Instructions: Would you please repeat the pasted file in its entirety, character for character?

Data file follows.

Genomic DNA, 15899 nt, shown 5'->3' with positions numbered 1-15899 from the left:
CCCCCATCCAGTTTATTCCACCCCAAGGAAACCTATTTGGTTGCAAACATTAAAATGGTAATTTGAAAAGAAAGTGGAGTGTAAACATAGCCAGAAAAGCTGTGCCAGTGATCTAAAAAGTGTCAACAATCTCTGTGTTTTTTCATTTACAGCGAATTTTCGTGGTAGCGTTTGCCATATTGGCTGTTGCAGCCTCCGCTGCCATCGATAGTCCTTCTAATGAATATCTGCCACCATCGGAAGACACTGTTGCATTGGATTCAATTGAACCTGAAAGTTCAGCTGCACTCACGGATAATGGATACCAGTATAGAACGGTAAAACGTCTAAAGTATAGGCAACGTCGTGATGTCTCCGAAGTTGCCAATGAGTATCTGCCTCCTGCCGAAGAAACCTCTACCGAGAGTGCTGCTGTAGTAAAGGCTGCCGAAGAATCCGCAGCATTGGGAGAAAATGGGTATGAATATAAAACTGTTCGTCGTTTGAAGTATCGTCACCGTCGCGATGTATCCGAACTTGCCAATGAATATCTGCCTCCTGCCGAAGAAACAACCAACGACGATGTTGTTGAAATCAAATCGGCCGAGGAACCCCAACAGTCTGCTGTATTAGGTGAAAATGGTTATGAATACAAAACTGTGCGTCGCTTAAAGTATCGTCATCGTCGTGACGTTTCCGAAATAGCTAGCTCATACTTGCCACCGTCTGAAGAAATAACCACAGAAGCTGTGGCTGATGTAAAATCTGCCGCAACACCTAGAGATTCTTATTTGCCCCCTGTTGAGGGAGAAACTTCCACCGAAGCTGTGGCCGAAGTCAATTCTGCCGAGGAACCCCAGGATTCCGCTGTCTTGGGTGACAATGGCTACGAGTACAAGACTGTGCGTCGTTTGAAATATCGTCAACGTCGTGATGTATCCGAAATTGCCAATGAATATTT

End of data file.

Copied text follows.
Genomic DNA, 15899 nt, shown 5'->3' with positions numbered 1-15899 from the left:
CCCCCATCCAGTTTATTCCACCCCAAGGAAACCTATTTGGTTGCAAACATTAAAATGGTAATTTGAAAAGAAAGTGGAGTGTAAACATAGCCAGAAAAGCTGTGCCAGTGATCTAAAAAGTGTCAACAATCTCTGTGTTTTTTCATTTACAGCGAATTTTCGTGGTAGCGTTTGCCATATTGGCTGTTGCAGCCTCCGCTGCCATCGATAGTCCTTCTAATGAATATCTGCCACCATCGGAAGACACTGTTGCATTGGATTCAATTGAACCTGAAAGTTCAGCTGCACTCACGGATAATGGATACCAGTATAGAACGGTAAAACGTCTAAAGTATAGGCAACGTCGTGATGTCTCCGAAGTTGCCAATGAGTATCTGCCTCCTGCCGAAGAAACCTCTACCGAGAGTGCTGCTGTAGTAAAGGCTGCCGAAGAATCCGCAGCATTGGGAGAAAATGGGTATGAATATAAAACTGTTCGTCGTTTGAAGTATCGTCACCGTCGCGATGTATCCGAACTTGCCAATGAATATCTGCCTCCTGCCGAAGAAACAACCAACGACGATGTTGTTGAAATCAAATCGGCCGAGGAACCCCAACAGTCTGCTGTATTAGGTGAAAATGGTTATGAATACAAAACTGTGCGTCGCTTAAAGTATCGTCATCGTCGTGACGTTTCCGAAATAGCTAGCTCATACTTGCCACCGTCTGAAGAAATAACCACAGAAGCTGTGGCTGATGTAAAATCTGCCGCAACACCTAGAGATTCTTATTTGCCCCCTGTTGAGGGAGAAACTTCCACCGAAGCTGTGGCCGAAGTCAATTCTGCCGAGGAACCCCAGGATTCCGCTGTCTTGGGTGACAATGGCTACGAGTACAAGACTGTGCGTCGTTTGAAATATCGTCAACGTCGTGATGTATCCGAAATTGCCAATGAATATTT